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As the sports world comes to grips with their new normal of empty stadiums, a CDC suggestion could sideline the return of games well into the summer as the group has recommended that all events with 50 or more people are canceled for the next eight weeks.
“Large events and mass gatherings can contribute to the spread of COVID-19 in the United States via travelers who attend these events and introduce the virus to new communities,” the CDC said in a statement.
The statement specifically mentioned conferences, festivals, parades, and sporting events as gatherings that would violate the CDC suggestion.
With the NBA, NHL, and MLB all under suspensions of their regular seasons, the news from the CDC puts a start date into May at the earliest, although many franchise owners behind the scenes are admitting that a return to sports isn’t on the horizon anytime soon.
Check out our “Coronovirus Canceled Sports Events” page where we keep you updated with the latest news around the coronavirus and canceled sports events.
With the CDC’s announcement, Major League Baseball pushed back their opening day even further and the Kentucky Derby won’t be run on the first Saturday in May as leaders pushed the date to September.
Major League Baseball’s decision to move the start of the season to mid-May came directly after the CDC’s statement. Commissioner Rob Manfred told leaders of all 30 teams Monday morning of the league’s postponement.
With the uncertainty wrapped around the coronavirus pandemic, MLB is as clueless as the NBA and NHL as to when their leagues can get back to the business of playing games.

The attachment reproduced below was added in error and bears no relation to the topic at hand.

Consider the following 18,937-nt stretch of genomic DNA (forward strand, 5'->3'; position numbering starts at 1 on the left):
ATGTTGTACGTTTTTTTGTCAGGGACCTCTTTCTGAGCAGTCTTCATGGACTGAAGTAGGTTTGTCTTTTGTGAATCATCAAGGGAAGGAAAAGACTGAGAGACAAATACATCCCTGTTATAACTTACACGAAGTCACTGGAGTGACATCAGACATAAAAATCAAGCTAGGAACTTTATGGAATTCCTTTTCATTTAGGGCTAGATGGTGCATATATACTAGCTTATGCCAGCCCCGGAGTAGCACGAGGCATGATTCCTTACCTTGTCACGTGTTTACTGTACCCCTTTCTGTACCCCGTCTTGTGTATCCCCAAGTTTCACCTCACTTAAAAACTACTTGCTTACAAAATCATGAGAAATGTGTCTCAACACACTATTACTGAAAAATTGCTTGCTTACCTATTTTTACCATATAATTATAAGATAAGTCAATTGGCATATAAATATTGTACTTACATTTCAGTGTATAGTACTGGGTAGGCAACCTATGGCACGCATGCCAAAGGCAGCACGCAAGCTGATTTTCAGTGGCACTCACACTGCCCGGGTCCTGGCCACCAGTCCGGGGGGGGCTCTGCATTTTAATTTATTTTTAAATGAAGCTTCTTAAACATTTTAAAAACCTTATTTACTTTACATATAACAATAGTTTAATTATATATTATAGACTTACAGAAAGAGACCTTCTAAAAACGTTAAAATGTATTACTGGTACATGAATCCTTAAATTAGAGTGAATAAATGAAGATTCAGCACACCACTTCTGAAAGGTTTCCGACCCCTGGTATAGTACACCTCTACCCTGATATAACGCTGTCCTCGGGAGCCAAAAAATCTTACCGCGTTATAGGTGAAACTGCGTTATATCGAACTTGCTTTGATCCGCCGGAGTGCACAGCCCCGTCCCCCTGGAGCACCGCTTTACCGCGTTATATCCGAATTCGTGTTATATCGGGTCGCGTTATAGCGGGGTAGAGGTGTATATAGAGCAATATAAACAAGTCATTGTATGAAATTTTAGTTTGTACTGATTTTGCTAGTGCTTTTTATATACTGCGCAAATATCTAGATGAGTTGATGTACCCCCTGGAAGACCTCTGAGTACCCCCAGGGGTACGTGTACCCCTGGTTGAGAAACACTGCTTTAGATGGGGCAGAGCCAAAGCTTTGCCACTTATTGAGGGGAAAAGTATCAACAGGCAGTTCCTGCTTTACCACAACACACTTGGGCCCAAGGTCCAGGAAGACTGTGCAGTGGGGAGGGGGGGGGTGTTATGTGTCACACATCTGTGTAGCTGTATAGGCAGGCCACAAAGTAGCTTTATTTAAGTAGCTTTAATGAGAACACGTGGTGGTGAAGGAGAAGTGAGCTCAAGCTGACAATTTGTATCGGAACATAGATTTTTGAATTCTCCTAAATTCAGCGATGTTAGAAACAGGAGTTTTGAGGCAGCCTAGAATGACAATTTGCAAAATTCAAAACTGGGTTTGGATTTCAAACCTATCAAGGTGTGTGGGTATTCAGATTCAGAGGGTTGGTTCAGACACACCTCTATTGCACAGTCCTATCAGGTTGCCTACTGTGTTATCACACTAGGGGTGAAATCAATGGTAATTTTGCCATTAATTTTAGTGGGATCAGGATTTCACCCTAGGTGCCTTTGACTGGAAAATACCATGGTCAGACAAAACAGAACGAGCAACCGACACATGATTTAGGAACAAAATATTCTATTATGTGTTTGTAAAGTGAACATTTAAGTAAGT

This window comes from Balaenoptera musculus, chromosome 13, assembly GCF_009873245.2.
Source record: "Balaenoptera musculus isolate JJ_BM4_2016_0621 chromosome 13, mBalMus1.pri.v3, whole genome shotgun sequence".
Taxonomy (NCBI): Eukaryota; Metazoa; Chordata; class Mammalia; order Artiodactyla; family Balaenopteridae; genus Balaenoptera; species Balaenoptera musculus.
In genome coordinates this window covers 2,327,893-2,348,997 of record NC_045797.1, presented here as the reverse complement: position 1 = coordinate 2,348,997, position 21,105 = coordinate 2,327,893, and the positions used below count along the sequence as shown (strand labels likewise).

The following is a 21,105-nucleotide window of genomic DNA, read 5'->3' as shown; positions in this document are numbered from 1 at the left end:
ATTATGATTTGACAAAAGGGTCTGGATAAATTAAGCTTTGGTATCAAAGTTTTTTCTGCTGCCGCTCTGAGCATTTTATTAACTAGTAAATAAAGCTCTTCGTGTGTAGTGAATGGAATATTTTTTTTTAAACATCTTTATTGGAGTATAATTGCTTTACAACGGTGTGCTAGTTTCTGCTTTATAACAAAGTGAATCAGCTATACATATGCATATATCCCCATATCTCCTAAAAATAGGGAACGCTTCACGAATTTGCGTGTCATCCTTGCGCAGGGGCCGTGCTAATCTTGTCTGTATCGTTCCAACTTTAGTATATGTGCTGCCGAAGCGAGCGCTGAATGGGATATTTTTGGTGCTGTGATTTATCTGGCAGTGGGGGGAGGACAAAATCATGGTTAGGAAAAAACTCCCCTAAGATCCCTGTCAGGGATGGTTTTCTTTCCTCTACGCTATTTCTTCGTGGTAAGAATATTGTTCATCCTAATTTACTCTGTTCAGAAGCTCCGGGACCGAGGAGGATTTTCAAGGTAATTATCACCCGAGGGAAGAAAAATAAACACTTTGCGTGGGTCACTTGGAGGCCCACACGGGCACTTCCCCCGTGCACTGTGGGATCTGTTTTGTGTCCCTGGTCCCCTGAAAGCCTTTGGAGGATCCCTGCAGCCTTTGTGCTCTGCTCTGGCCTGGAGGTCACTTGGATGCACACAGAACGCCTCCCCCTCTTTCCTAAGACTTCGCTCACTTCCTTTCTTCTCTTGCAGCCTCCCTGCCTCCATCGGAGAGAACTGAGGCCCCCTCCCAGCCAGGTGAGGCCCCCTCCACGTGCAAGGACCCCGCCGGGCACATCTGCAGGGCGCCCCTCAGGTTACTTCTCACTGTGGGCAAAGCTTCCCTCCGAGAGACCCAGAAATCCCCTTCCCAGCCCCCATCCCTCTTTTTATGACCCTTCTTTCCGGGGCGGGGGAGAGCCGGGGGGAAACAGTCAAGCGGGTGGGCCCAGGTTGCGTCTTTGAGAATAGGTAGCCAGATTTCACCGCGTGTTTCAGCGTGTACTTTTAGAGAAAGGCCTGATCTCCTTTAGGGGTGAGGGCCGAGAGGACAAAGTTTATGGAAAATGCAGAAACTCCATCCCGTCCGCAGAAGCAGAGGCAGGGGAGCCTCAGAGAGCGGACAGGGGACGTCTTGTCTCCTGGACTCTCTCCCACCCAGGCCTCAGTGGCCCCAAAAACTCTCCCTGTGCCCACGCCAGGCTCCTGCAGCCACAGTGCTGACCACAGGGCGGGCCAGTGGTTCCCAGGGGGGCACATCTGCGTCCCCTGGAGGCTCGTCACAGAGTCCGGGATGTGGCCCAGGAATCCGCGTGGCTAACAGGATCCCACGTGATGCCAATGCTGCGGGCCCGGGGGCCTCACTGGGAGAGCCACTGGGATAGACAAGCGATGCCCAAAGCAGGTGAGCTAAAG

The postponement of Opening Day for the first time since 1995, came on the heels of the cancellation of spring training late last week and the decision by clubs to send players home after a New York Yankees minor leaguer tested positive for the virus.
For the Kentucky Derby, the decision to push the date of the race to September moved the annual race off the first day of May for the first time since 1945. The race pumps more than $400 million in revenue to the Louisville area but it is possible that the Derby will be held without spectators if the CDC recommendation becomes permanent until the end of the coronavirus.
Until the spread of the virus in the United States is suppressed, it is difficult to see the four major sports leagues returning to action. Some estimates believe that with a peak of the virus in mid-summer, due to social distancing and other precautionary measures, that sports could return without fans around late July and early August, although that remains to be seen.
The NFL started their offseason on Monday with the beginning of free agency and continue to plan to hold their annual draft in Las Vegas in late April, although minus the crowd they had originally planned to accommodate.
But until government regulatory bodies such as the Center for Disease Control understand the depths of the spread of the virus and the fallout among citizens, sports in America is only hypothetical at this point in time.
The MLB could conceivably play a 120-game regular season if they begin by the middle of May.
As it stands, there are 182,000 confirmed cases of coronavirus around the world. In America, there are over 4,400 cases with at minimum of 86 fatalities.
Until the United States slows the surge of confirmed cases of COVID-19, the four major sports leagues will not be playing games.
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